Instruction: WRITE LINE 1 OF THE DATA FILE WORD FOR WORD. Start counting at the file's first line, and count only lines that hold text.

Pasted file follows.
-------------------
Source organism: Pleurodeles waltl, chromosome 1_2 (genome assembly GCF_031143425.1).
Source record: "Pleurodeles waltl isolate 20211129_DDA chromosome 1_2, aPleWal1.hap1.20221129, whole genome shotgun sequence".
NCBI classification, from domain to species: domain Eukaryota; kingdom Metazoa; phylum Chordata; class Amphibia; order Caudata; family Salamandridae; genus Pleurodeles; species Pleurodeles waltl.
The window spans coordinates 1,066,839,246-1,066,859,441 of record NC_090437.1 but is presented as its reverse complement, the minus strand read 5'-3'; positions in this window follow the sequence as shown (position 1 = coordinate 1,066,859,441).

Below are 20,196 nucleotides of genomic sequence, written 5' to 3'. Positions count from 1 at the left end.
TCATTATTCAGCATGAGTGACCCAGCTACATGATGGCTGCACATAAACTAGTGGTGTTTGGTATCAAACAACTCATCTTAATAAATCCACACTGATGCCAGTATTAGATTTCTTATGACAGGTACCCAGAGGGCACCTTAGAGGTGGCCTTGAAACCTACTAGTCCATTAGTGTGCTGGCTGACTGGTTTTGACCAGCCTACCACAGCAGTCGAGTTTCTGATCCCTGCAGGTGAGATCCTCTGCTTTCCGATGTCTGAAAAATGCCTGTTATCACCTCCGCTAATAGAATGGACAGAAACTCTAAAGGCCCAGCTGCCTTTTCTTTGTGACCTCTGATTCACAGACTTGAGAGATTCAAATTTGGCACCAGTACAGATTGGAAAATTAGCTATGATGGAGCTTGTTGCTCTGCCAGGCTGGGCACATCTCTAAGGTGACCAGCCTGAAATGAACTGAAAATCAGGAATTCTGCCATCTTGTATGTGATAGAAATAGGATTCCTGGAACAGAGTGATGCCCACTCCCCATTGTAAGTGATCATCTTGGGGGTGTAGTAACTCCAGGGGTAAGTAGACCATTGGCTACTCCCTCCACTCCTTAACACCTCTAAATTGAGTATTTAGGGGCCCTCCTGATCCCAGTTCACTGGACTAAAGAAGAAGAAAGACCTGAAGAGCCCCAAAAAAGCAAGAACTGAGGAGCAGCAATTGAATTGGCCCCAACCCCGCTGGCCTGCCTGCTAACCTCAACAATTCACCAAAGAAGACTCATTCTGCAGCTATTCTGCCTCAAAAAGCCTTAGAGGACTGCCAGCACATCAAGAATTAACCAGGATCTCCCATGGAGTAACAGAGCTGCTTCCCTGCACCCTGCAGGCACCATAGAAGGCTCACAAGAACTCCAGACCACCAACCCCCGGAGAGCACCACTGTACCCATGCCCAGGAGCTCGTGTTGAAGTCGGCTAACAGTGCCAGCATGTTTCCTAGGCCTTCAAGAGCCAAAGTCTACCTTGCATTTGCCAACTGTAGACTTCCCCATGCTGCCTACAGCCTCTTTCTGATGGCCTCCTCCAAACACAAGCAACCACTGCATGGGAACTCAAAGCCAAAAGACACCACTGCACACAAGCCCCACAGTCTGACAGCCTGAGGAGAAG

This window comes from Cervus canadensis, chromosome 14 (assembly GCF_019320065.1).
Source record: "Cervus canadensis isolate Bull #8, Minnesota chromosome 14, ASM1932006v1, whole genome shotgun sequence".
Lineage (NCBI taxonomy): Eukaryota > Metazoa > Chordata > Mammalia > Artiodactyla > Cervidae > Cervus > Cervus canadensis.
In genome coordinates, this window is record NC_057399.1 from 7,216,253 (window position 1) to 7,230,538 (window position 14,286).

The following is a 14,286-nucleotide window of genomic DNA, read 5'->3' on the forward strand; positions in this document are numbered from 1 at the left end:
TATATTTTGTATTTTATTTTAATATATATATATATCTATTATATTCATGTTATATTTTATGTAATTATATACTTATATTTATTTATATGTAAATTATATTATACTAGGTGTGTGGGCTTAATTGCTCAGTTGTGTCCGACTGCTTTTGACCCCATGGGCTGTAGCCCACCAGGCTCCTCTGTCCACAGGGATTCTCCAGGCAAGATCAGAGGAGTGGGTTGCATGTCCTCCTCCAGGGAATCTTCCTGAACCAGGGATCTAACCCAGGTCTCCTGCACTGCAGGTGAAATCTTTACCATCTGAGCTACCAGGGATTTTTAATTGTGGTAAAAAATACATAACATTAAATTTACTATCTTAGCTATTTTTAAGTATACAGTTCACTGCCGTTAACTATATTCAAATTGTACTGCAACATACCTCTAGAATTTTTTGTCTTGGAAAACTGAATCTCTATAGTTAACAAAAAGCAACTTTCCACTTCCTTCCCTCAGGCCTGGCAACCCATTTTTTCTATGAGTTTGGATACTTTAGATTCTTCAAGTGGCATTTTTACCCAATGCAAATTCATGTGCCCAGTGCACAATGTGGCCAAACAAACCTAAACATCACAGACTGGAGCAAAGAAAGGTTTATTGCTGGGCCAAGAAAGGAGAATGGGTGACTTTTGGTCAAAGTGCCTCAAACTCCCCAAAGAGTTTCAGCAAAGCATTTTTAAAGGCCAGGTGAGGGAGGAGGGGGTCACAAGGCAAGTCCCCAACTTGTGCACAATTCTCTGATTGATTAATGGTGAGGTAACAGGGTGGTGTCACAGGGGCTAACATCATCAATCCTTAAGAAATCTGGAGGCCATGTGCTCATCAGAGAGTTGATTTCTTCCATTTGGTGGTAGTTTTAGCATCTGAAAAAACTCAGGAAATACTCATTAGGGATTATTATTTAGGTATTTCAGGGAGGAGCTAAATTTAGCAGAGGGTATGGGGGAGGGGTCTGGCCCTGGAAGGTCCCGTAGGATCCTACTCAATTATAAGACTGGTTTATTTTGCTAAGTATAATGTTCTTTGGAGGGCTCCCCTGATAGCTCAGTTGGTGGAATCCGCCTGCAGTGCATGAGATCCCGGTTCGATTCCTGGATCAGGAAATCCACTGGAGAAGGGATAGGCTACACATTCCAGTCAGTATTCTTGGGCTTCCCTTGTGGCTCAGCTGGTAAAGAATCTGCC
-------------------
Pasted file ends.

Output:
Source organism: Pleurodeles waltl, chromosome 1_2 (genome assembly GCF_031143425.1).